Though it required her to turn inward and analyse her business and herself, which took her outside of her comfort-zone somewhat, she didn’t hold back when explaining the value, she derived from the programme. “It was a wild-ride – very motivating and inspiring and ultimately a fantastic programme for the bank to create and conduct. I met a number of entrepreneurs from all walks of life; it is truly amazing how entrepreneurial Trinbagonians are. And it allowed me to learn a new way of managing my business – in all the areas that you may not want to focus as a businessperson, but you have to: from cash-flow to team-building, managing meetings, staff and strategies for growth.”
Through five all-day classes and dozens of assignments and tasks, the candidates worked with Indira Couch of Action Coach TT and with their peers in the programme to move past just doing their passions to make a living but also to do it in a meaningful way that could help their businesses grow and have a life of their own as well.
She pointed out many of the learning outcomes from her time with the initiative: “The Scotiabank Vision Achievers programme shows you that small business owners are important to the economic health of a country and teaches you to not be afraid to look at the numbers that matter in your business like your overdraft and where money is going and how to project what you can earn. More than just the financial aspect too, is being able to look at the feedback, or feed-forward you get from clients to see what they need and what is missing. Every person should take the time to take stock of their business in this way, but we seldom do. If you can apply to the programme in the future, do so – it’s amazing. If you can’t – then take the time to still think about your business in this way.”
She gave a lot of advice, particularly for young female entrepreneurs based on her experience, key among which was this gem: “Divorce your husband – financially and in business that is,” she added with a laugh. “You need to gain recognition on your own as a businesswoman with regards to your relationship with your bank in particular. This is key. Keep going and keep trying – no matter how difficult it is. I persevered in my dream to study medicine, starting out in Guyana on a loan and then being the recipient of a scholarship in Cuba. There were, are and will be, for sure, days where I cry, yes; when I wonder where my business is going. I am human, after all. But all of these obstacles in life are just challenges that will make you stronger if you use them. You must have support and you must have the love of those around you too. I take my knocks like anyone else, but you will succeed if you use your support network and above all, don’t give up.”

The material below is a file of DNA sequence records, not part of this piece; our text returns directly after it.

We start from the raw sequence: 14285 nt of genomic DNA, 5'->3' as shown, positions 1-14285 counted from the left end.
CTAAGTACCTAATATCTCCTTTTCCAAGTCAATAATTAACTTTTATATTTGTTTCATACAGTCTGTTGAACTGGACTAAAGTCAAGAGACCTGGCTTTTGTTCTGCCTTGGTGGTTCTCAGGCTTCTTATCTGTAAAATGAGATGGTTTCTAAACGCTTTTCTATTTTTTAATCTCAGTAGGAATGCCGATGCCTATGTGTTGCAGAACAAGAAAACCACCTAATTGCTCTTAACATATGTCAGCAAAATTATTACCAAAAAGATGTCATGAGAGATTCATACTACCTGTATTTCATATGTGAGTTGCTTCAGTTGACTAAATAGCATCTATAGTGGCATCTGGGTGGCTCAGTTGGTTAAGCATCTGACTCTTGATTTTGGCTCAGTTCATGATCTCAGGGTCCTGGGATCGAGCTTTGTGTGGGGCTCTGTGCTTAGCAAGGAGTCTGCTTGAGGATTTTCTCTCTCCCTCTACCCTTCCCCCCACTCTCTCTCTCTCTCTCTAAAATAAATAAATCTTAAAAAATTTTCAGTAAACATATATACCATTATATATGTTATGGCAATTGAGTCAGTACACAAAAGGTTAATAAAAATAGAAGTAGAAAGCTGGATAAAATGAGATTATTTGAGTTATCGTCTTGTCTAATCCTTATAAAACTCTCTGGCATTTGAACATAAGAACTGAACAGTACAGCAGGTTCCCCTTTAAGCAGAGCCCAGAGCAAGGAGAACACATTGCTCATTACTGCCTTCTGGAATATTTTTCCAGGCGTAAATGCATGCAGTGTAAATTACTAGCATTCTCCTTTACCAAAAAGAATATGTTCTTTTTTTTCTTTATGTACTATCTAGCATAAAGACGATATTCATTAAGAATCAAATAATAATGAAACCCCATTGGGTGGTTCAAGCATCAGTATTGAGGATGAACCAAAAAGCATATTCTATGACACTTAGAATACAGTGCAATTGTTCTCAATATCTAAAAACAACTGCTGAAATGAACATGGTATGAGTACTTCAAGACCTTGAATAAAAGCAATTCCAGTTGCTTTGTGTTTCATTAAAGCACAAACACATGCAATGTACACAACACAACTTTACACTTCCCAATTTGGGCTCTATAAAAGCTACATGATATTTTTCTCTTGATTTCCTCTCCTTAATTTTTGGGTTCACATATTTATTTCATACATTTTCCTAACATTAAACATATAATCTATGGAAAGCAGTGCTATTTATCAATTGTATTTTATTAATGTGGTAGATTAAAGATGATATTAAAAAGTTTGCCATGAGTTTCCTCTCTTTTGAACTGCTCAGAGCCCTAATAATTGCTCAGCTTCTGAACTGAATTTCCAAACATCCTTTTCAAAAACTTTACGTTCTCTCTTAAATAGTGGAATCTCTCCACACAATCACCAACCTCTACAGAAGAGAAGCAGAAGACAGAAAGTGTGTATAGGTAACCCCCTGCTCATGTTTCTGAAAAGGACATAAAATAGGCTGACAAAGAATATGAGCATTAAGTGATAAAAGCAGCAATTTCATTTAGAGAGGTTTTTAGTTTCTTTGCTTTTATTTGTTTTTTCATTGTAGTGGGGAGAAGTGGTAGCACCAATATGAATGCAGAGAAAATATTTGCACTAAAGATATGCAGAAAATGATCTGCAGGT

As the mother of five, she knows the value of a support system all too well. Her three eldest children are her husband’s sons and her two daughters followed on their marriage. But she never refers to any of her children as step-children. “My grandmother always told me that families don’t have steps; I raised two of my husband’s three sons from young and then had my own two daughters. And they are all my children.”
In closing, she also reminds everyone that health management is key to a happy life. “Eat at home where you can. Know where your food is coming from and get to know your farmers and how they produce your food. Yes, you can have the frozen foods, the fried chicken or chocolate cake now and then – but these are treats not daily things to consume. If you want the best advice for managing diseases, it’s this: avoid them in the first place with a healthy lifestyle. Everyone’s journey is important, so take care of yourself and you will be better able to also take care of your family and your business.